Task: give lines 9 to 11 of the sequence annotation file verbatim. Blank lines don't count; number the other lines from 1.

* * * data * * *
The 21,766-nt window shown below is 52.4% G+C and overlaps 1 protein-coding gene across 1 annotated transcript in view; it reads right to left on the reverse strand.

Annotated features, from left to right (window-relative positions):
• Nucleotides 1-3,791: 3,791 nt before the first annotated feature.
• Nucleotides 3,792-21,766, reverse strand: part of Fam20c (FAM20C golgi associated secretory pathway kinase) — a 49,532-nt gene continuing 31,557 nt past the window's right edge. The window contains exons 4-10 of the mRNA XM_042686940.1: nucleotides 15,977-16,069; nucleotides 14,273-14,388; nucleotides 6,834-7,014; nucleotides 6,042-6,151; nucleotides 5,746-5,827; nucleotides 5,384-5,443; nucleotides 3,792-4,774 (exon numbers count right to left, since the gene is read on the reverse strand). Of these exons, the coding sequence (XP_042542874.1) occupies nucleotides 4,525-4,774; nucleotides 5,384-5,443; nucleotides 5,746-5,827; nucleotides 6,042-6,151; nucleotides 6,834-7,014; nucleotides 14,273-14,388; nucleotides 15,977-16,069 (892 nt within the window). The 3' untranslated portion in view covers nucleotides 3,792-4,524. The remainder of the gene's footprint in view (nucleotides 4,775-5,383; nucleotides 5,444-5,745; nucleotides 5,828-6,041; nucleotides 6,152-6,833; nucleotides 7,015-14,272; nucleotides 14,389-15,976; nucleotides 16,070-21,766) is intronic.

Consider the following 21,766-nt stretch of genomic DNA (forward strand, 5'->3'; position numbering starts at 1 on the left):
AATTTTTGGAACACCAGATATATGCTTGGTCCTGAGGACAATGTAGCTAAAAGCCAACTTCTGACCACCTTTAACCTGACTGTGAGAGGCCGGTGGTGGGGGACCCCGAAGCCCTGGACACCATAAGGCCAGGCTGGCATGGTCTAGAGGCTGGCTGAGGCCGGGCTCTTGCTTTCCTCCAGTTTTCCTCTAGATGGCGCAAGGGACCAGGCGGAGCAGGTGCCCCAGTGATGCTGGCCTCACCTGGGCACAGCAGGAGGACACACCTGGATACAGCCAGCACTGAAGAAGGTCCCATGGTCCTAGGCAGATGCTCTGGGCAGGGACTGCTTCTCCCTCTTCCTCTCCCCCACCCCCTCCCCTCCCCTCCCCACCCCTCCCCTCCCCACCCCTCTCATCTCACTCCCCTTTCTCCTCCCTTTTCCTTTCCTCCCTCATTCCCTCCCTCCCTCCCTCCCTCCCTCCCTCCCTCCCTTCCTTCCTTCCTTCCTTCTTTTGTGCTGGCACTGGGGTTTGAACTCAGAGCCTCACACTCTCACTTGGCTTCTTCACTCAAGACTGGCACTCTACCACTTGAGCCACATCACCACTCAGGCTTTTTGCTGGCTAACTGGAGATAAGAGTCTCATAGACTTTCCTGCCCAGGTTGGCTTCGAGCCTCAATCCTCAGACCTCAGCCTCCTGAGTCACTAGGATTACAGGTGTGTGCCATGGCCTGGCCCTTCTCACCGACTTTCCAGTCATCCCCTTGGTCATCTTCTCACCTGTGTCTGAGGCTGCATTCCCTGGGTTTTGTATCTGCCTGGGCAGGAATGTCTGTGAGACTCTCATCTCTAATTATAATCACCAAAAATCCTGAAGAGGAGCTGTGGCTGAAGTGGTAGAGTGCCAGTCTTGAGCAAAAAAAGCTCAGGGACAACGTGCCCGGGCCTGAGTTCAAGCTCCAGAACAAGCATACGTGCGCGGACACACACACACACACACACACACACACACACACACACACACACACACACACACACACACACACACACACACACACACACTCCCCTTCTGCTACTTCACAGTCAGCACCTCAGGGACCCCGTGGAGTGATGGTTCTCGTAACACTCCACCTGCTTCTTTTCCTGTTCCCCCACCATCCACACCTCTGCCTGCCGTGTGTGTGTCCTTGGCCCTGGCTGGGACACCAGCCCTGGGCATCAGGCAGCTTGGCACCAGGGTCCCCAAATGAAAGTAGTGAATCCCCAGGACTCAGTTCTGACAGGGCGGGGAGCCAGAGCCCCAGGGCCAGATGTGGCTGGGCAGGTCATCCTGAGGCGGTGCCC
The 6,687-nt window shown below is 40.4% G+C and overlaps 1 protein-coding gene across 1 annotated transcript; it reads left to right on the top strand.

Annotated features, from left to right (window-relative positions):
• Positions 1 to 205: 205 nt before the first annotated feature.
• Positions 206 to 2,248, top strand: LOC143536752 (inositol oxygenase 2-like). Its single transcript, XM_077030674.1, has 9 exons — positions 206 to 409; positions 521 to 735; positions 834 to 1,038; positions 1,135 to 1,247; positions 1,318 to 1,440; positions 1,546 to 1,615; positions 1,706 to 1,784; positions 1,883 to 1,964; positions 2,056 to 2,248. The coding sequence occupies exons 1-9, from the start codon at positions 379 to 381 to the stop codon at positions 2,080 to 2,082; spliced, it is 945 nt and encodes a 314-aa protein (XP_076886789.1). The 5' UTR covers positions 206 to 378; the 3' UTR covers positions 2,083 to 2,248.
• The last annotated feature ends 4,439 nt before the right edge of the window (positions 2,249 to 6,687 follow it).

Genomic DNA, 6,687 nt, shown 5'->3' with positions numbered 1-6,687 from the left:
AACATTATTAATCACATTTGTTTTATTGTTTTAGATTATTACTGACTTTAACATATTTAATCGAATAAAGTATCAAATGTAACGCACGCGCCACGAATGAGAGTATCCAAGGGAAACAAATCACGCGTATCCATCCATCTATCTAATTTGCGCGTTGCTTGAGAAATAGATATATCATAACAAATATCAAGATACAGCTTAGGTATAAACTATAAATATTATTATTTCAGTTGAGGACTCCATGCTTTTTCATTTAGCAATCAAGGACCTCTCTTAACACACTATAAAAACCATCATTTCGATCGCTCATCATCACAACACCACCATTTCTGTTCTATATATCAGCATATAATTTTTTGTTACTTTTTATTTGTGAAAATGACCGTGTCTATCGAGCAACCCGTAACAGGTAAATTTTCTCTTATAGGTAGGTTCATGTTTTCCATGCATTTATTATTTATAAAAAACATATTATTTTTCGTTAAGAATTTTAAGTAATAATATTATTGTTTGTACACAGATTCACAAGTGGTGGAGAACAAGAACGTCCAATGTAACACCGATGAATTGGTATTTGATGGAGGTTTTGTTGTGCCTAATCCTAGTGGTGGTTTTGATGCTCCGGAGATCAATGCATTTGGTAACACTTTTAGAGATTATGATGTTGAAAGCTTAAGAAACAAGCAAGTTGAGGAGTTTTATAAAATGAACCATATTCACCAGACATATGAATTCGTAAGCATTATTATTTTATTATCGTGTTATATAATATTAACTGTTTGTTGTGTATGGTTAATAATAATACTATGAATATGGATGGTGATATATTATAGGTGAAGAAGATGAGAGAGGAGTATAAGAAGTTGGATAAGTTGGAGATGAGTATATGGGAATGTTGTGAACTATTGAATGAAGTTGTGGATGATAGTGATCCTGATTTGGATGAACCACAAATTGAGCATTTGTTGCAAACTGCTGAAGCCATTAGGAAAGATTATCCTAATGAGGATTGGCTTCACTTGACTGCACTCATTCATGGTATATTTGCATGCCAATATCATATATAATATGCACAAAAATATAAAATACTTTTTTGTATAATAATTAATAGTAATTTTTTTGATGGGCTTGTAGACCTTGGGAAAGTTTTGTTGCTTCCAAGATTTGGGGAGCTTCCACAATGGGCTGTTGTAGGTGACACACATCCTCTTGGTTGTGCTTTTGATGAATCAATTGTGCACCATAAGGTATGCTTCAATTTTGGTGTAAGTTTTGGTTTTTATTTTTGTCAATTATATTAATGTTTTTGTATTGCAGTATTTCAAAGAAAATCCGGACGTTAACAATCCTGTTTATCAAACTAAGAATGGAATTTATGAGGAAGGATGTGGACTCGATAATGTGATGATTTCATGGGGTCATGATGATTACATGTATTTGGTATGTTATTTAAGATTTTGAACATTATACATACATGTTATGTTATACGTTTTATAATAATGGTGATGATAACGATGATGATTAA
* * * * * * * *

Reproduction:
• Positions 1 to 205: 205 nt before the first annotated feature.
• Positions 206 to 2,248, top strand: LOC143536752 (inositol oxygenase 2-like). Its single transcript, XM_077030674.1, has 9 exons — positions 206 to 409; positions 521 to 735; positions 834 to 1,038; positions 1,135 to 1,247; positions 1,318 to 1,440; positions 1,546 to 1,615; positions 1,706 to 1,784; positions 1,883 to 1,964; positions 2,056 to 2,248. The coding sequence occupies exons 1-9, from the start codon at positions 379 to 381 to the stop codon at positions 2,080 to 2,082; spliced, it is 945 nt and encodes a 314-aa protein (XP_076886789.1). The 5' UTR covers positions 206 to 378; the 3' UTR covers positions 2,083 to 2,248.
• The last annotated feature ends 4,439 nt before the right edge of the window (positions 2,249 to 6,687 follow it).